Posted on LA School Report by Brianna Sacks | http://bit.ly/16sI2b2
August 6, 2013 :: In granting eight CA school districts a No Child Left Behind waiver, the federal government is creating for the first time an oversight body to measure schools’ progress.
¿The Seal of Approval?>>
Education Secretary Arne Duncan called the panel “unique” among the waivers granted to 39 states and the District of Columbia.
“We went back and forth about how to have oversight and hold these districts accountable,” said Duncan. “The panel idea was a significant improvement from the system they first proposed.”
The 14-member oversight body will provide an “unbiased external compliance review” of each district’s progress after a series of self- and peer-evaluations.
The group includes a Governor’s appointee and a representative for administrators, school boards, superintendents, unions, parents, the civil rights community, English learners and disabled students.
In effect, compliance with the terms of the waiver will require agreement from factions that routinely disagree with each other to sign off on academic progress.
An oversight panel was not included in earlier versions of the waiver request. It was added after multiple revisions as a way to discourage dissent and win support from groups that might otherwise have objected to protocols of the wavier.
“We welcome this oversight board because we want to be very transparent,” said Long Beach Supt. Chris Steinhaus. “We put the oversight committee under the Brown Act so the work of the panel will be open to the public.”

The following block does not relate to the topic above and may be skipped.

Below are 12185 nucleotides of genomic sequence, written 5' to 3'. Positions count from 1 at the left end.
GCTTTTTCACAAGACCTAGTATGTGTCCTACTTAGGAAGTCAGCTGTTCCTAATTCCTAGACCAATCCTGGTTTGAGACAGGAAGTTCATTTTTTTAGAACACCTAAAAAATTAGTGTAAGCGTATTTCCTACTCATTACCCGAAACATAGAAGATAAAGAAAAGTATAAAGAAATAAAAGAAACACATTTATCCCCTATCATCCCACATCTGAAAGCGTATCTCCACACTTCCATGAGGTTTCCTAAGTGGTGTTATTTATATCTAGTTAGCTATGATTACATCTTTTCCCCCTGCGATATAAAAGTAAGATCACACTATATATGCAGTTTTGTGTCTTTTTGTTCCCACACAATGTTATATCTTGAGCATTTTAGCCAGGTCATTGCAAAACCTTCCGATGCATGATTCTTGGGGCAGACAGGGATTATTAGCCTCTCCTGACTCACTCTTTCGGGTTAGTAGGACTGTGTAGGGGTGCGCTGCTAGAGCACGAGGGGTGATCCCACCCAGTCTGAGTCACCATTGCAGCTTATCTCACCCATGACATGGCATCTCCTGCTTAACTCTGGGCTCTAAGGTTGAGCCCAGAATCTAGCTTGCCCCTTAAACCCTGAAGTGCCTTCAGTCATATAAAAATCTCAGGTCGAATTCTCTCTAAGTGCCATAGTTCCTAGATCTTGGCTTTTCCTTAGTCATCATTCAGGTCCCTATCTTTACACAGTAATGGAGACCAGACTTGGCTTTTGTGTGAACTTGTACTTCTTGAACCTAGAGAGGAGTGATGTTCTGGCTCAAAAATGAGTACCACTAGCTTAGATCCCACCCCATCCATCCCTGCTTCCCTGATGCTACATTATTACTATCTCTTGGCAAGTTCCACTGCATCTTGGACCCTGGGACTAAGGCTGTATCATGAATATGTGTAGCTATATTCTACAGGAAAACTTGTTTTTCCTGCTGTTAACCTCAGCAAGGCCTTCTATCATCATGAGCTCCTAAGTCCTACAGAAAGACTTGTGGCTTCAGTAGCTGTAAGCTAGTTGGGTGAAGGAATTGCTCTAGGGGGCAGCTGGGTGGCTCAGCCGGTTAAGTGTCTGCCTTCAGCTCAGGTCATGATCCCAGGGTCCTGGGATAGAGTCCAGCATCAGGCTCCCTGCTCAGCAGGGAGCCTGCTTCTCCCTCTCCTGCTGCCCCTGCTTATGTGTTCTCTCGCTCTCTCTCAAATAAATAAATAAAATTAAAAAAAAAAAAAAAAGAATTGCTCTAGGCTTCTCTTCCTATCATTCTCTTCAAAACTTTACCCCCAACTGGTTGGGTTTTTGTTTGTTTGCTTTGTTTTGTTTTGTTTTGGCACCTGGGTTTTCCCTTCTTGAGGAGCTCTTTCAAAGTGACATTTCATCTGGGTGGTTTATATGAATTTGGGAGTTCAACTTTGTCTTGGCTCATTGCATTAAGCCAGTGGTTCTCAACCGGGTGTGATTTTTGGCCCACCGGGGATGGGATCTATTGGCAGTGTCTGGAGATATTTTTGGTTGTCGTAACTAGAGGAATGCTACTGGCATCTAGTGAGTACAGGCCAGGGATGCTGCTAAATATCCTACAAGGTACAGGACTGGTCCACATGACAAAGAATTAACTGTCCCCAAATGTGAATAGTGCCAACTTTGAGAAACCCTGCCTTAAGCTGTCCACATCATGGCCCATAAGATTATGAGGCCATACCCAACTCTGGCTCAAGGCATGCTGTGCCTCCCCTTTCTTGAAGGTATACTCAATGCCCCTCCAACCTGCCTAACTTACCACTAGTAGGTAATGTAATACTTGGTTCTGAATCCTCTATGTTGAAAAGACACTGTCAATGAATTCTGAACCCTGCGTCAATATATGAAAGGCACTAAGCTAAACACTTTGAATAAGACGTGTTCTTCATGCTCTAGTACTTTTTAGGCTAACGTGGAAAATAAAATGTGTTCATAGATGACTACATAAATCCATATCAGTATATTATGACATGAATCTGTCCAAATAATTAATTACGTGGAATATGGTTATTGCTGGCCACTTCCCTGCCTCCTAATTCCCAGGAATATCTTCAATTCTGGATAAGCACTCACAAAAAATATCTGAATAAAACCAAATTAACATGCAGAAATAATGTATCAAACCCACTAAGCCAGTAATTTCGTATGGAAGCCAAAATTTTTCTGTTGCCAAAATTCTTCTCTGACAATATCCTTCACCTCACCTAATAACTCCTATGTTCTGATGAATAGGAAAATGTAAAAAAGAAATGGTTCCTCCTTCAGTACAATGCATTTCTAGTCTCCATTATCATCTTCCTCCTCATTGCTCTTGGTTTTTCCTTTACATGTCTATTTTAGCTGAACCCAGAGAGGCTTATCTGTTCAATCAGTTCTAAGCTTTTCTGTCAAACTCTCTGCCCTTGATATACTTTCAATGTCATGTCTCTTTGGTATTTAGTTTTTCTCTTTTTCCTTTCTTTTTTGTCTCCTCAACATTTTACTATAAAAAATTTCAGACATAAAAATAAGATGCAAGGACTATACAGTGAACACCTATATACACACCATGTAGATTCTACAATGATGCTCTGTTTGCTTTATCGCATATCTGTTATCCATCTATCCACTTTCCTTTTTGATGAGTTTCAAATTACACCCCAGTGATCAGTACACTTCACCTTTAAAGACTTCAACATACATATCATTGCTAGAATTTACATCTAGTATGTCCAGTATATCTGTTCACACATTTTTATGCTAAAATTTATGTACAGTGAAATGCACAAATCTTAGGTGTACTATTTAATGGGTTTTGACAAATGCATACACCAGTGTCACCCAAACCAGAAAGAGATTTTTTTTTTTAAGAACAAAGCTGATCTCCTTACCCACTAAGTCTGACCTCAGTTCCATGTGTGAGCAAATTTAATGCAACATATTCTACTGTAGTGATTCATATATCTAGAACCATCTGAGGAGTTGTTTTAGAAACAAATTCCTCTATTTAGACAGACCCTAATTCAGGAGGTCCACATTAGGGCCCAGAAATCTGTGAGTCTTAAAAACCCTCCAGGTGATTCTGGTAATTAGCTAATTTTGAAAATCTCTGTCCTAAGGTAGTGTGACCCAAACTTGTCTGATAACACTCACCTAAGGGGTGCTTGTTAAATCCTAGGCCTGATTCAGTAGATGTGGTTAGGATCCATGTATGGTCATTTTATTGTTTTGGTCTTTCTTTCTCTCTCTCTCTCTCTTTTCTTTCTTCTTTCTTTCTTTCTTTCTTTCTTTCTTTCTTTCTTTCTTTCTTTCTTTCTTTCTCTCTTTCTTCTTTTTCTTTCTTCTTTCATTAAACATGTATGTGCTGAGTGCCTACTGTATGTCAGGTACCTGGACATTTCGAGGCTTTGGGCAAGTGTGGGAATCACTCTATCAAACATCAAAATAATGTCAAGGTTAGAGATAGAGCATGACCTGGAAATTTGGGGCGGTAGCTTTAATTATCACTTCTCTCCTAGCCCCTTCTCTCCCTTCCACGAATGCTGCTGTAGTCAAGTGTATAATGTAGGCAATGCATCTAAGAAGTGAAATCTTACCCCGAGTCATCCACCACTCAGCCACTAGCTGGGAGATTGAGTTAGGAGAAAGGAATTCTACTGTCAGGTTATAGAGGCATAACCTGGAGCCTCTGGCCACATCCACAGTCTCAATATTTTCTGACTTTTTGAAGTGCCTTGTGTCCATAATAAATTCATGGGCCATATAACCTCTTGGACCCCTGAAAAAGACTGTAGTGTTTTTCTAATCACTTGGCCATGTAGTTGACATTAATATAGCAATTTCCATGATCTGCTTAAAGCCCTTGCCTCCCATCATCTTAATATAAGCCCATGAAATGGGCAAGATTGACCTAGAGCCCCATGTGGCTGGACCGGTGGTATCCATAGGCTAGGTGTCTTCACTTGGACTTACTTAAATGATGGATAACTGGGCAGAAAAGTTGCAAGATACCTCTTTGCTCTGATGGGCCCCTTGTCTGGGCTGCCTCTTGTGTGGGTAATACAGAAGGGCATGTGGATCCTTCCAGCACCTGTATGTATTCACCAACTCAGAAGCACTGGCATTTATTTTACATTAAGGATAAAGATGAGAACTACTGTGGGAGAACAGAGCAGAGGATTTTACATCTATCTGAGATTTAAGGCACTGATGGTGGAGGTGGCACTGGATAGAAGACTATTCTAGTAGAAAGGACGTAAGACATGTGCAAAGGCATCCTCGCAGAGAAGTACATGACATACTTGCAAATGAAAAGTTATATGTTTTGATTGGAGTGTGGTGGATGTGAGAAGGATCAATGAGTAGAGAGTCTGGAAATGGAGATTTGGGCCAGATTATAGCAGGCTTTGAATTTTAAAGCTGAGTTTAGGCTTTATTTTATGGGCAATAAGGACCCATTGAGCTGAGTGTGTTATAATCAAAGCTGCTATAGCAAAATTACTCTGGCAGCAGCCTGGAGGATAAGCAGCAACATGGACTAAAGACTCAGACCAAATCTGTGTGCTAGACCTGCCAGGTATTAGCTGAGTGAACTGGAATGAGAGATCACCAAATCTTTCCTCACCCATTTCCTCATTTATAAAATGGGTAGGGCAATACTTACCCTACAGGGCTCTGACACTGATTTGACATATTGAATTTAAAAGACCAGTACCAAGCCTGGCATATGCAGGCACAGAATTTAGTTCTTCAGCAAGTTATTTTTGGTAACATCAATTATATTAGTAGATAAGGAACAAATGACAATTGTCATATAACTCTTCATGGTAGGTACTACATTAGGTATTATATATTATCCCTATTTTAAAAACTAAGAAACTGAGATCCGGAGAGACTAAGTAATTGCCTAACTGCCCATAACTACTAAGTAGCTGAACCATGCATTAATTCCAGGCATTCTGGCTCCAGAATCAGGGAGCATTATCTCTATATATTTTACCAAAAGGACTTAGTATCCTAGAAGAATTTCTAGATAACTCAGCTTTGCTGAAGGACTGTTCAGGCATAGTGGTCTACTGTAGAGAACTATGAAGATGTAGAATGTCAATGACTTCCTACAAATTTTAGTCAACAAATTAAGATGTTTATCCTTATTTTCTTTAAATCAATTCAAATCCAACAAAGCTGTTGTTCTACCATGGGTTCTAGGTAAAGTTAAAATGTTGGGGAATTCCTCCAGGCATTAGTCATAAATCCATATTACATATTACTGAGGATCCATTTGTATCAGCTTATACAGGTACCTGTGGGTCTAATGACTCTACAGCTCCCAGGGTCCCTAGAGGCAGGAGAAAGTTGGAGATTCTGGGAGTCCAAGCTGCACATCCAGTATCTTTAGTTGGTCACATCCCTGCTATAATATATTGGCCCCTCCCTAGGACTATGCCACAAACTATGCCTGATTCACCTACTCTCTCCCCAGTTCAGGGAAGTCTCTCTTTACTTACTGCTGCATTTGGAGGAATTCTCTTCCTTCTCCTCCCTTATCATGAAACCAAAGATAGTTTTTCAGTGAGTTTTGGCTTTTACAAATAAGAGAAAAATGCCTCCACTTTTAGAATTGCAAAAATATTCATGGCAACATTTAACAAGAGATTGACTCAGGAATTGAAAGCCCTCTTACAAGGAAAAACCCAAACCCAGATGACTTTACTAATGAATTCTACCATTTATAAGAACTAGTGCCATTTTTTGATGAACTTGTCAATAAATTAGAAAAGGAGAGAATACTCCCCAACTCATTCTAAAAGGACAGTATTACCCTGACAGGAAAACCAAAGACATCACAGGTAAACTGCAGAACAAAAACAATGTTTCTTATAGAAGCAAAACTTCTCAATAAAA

The eight districts from California Office to Reform Education (CORE) include Fresno, Long Beach, Los Angeles, Oakland, Sacramento, San Francisco, Sanger and Santa Ana Unified School Districts. Altogether, they represent over 1 million students.
The waiver is being granted only for one school year, and no other district can join the eight in that span. After reviewing the first-year results, Department officials will decide whether to renew it for 20-14-2015.
The education department will give the participating districts more flexibility and accountability in how they measure student performance and raise academic performance at the district level, as well as more realistic goals for students. This is the first time the Department has granted a waiver to a group of districts.
Duncan said no other district or group of districts have applied for a waiver, nor does he expect any other No Child Left Behind waivers to be granted to districts.
“Our strong preference is to work with states because it makes more sense and is much easier to manage,” said Duncan. “But this was a unique situation. We didn’t have an application from a state but this waiver affects so many children.”
*An earlier version said the panel included nine members.
CALIFORNIA OFFICE TO REFORM EDUCATION: Local Educational Agencies’ Request for Waivers under Section 9401 of the Elementary and Secondary Education Act of 1965
Aug 5, 2013 California Office to Reform Education | http://bit.ly/11KJ4PU
from the request: